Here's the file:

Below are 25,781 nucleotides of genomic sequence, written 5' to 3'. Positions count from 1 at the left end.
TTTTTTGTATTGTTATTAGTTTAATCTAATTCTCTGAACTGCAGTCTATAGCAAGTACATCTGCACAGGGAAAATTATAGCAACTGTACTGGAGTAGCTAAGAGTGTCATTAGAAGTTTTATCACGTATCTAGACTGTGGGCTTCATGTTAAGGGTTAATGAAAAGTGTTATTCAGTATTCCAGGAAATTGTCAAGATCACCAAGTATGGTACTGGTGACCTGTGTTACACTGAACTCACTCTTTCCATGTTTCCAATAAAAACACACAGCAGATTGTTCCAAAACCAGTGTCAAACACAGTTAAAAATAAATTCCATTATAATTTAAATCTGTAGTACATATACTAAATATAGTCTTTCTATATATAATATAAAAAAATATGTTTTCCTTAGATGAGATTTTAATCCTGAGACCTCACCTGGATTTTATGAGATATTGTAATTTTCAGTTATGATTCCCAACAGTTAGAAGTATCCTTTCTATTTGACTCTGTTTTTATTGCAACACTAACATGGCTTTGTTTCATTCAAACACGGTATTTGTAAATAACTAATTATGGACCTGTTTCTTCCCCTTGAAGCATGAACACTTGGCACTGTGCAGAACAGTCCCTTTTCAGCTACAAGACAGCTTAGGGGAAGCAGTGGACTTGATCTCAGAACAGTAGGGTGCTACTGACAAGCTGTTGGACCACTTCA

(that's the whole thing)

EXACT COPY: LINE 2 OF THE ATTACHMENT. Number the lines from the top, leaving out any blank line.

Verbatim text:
TTTTTTGTATTGTTATTAGTTTAATCTAATTCTCTGAACTGCAGTCTATAGCAAGTACATCTGCACAGGGAAAATTATAGCAACTGTACTGGAGTAGCTAAGAGTGTCATTAGAAGTTTTATCACGTATCTAGACTGTGGGCTTCATGTTAAGGGTTAATGAAAAGTGTTATTCAGTATTCCAGGAAATTGTCAAGATCACCAAGTATGGTACTGGTGACCTGTGTTACACTGAACTCACTCTTTCCATGTTTCCAATAAAAACACACAGCAGATTGTTCCAAAACCAGTGTCAAACACAGTTAAAAATAAATTCCATTATAATTTAAATCTGTAGTACATATACTAAATATAGTCTTTCTATATATAATATAAAAAAATATGTTTTCCTTAGATGAGATTTTAATCCTGAGACCTCACCTGGATTTTATGAGATATTGTAATTTTCAGTTATGATTCCCAACAGTTAGAAGTATCCTTTCTATTTGACTCTGTTTTTATTGCAACACTAACATGGCTTTGTTTCATTCAAACACGGTATTTGTAAATAACTAATTATGGACCTGTTTCTTCCCCTTGAAGCATGAACACTTGGCACTGTGCAGAACAGTCCCTTTTCAGCTACAAGACAGCTTAGGGGAAGCAGTGGACTTGATCTCAGAACAGTAGGGTGCTACTGACAAGCTGTTGGACCACTTCA